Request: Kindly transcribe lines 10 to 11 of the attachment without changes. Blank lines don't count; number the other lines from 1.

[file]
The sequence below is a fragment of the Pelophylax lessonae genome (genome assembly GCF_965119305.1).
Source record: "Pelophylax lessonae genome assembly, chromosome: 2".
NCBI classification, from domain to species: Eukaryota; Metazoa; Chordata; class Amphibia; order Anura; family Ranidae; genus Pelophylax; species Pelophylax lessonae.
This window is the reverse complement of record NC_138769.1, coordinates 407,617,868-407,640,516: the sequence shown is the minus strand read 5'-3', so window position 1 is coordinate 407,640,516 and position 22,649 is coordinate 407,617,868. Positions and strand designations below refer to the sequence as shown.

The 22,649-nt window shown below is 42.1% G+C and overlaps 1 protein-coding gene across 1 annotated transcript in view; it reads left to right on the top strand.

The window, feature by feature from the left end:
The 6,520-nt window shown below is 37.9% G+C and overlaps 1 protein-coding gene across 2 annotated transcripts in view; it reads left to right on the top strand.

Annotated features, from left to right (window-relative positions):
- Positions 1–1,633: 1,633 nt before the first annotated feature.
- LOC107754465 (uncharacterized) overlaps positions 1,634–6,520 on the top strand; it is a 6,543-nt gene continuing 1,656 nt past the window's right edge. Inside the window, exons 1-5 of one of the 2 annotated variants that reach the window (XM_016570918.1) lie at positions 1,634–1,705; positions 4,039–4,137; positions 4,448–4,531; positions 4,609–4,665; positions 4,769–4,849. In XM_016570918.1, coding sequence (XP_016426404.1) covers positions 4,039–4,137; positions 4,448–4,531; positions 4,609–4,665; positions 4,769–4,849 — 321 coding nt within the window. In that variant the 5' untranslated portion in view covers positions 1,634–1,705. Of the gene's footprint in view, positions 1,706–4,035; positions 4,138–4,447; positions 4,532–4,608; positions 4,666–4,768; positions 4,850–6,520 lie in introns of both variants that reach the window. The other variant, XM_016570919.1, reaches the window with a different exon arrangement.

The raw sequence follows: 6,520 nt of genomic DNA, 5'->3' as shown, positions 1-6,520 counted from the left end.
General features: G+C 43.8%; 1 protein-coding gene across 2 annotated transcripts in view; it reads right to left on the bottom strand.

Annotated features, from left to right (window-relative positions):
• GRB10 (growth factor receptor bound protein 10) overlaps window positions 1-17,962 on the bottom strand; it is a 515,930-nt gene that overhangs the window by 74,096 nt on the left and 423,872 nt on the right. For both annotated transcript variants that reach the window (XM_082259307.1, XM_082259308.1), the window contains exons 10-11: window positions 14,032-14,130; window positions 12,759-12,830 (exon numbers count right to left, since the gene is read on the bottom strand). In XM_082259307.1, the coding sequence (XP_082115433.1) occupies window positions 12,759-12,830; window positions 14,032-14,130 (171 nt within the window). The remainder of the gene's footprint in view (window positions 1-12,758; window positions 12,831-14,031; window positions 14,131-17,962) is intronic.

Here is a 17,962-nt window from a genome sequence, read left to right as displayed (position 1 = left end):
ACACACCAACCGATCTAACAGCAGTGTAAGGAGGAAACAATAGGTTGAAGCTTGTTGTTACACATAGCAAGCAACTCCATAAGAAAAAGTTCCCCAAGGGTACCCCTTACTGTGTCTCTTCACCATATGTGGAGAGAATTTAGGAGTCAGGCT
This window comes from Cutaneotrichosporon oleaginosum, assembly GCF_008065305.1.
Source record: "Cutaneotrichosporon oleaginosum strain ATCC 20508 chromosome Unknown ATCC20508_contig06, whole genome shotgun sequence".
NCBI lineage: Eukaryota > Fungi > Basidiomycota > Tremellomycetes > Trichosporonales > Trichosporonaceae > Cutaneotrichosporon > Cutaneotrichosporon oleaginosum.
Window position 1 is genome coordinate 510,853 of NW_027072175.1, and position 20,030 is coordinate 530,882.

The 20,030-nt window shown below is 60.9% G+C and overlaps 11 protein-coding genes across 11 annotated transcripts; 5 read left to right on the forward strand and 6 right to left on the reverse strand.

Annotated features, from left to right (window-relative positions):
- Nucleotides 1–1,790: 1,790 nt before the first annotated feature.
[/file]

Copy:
- LOC107754465 (uncharacterized) overlaps positions 1,634–6,520 on the top strand; it is a 6,543-nt gene continuing 1,656 nt past the window's right edge. Inside the window, exons 1-5 of one of the 2 annotated variants that reach the window (XM_016570918.1) lie at positions 1,634–1,705; positions 4,039–4,137; positions 4,448–4,531; positions 4,609–4,665; positions 4,769–4,849. In XM_016570918.1, coding sequence (XP_016426404.1) covers positions 4,039–4,137; positions 4,448–4,531; positions 4,609–4,665; positions 4,769–4,849 — 321 coding nt within the window. In that variant the 5' untranslated portion in view covers positions 1,634–1,705. Of the gene's footprint in view, positions 1,706–4,035; positions 4,138–4,447; positions 4,532–4,608; positions 4,666–4,768; positions 4,850–6,520 lie in introns of both variants that reach the window. The other variant, XM_016570919.1, reaches the window with a different exon arrangement.

The raw sequence follows: 6,520 nt of genomic DNA, 5'->3' as shown, positions 1-6,520 counted from the left end.